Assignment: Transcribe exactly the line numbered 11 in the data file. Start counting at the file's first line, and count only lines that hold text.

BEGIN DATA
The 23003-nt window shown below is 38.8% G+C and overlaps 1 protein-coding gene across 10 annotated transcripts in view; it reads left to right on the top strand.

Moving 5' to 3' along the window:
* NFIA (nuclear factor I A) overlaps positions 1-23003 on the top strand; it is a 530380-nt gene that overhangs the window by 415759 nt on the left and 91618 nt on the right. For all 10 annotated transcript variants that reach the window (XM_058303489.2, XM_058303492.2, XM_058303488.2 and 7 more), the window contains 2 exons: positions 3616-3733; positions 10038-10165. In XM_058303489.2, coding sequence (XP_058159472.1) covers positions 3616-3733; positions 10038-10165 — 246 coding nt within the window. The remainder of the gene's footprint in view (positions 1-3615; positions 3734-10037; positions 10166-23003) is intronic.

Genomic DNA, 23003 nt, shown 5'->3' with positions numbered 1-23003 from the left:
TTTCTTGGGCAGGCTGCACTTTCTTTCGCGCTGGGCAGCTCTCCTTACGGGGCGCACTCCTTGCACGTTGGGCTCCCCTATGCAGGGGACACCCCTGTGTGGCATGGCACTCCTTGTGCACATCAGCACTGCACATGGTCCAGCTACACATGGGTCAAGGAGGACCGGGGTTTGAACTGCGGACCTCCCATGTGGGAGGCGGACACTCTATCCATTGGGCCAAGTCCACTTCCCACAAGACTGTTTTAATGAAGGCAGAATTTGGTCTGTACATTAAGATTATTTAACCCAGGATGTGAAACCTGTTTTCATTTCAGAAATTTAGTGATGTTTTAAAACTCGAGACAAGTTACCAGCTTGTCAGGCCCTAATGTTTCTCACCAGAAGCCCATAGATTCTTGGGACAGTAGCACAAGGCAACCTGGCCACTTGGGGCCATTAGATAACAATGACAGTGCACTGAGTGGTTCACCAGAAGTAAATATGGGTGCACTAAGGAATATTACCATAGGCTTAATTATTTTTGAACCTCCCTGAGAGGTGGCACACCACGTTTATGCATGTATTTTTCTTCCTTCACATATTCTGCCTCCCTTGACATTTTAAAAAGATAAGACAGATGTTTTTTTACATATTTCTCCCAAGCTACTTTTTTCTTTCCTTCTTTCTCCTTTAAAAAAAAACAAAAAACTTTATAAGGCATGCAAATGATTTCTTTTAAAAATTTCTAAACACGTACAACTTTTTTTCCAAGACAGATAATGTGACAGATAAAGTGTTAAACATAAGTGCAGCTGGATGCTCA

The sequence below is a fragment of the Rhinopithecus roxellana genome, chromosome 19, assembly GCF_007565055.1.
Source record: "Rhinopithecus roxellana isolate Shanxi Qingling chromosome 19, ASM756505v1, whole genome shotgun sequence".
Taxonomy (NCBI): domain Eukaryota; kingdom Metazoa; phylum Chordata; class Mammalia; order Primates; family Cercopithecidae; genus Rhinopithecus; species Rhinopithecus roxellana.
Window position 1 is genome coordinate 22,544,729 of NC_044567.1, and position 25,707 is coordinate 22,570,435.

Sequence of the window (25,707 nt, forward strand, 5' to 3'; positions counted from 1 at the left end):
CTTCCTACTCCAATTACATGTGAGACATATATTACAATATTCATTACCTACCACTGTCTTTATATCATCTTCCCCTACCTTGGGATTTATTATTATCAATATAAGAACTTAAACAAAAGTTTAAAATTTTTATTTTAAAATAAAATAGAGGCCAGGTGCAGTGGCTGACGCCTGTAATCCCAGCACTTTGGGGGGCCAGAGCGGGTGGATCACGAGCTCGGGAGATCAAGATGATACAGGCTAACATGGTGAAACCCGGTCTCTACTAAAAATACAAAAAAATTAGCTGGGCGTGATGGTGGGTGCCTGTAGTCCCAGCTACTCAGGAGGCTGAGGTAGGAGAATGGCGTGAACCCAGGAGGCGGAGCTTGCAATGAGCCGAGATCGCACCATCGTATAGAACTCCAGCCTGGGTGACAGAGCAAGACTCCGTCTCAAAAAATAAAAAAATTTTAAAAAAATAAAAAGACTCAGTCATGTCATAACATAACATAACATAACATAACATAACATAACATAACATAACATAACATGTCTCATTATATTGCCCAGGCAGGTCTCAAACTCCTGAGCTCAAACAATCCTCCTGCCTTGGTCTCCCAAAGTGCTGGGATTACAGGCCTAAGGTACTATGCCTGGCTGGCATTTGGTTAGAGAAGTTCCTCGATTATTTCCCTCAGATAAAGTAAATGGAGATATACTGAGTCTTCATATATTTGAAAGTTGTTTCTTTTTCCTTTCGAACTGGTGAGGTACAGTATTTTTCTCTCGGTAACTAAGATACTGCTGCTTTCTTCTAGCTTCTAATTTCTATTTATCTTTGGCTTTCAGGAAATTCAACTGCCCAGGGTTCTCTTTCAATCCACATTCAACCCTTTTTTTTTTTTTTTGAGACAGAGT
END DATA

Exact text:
CTTCCTACTCCAATTACATGTGAGACATATATTACAATATTCATTACCTACCACTGTCTTTATATCATCTTCCCCTACCTTGGGATTTATTATTATCAATATAAGAACTTAAACAAAAGTTTAAAATTTTTATTTTAAAATAAAATAGAGGCCAGGTGCAGTGGCTGACGCCTGTAATCCCAGCACTTTGGGGGGCCAGAGCGGGTGGATCACGAGCTCGGGAGATCAAGATGATACAGGCTAACATGGTGAAACCCGGTCTCTACTAAAAATACAAAAAAATTAGCTGGGCGTGATGGTGGGTGCCTGTAGTCCCAGCTACTCAGGAGGCTGAGGTAGGAGAATGGCGTGAACCCAGGAGGCGGAGCTTGCAATGAGCCGAGATCGCACCATCGTATAGAACTCCAGCCTGGGTGACAGAGCAAGACTCCGTCTCAAAAAATAAAAAAATTTTAAAAAAATAAAAAGACTCAGTCATGTCATAACATAACATAACATAACATAACATAACATAACATAACATAACATAACATGTCTCATTATATTGCCCAGGCAGGTCTCAAACTCCTGAGCTCAAACAATCCTCCTGCCTTGGTCTCCCAAAGTGCTGGGATTACAGGCCTAAGGTACTATGCCTGGCTGGCATTTGGTTAGAGAAGTTCCTCGATTATTTCCCTCAGATAAAGTAAATGGAGATATACTGAGTCTTCATATATTTGAAAGTTGTTTCTTTTTCCTTTCGAACTGGTGAGGTACAGTATTTTTCTCTCGGTAACTAAGATACTGCTGCTTTCTTCTAGCTTCTAATTTCTATTTATCTTTGGCTTTCAGGAAATTCAACTGCCCAGGGTTCTCTTTCAATCCACATTCAACCCTTTTTTTTTTTTTTTGAGACAGAGT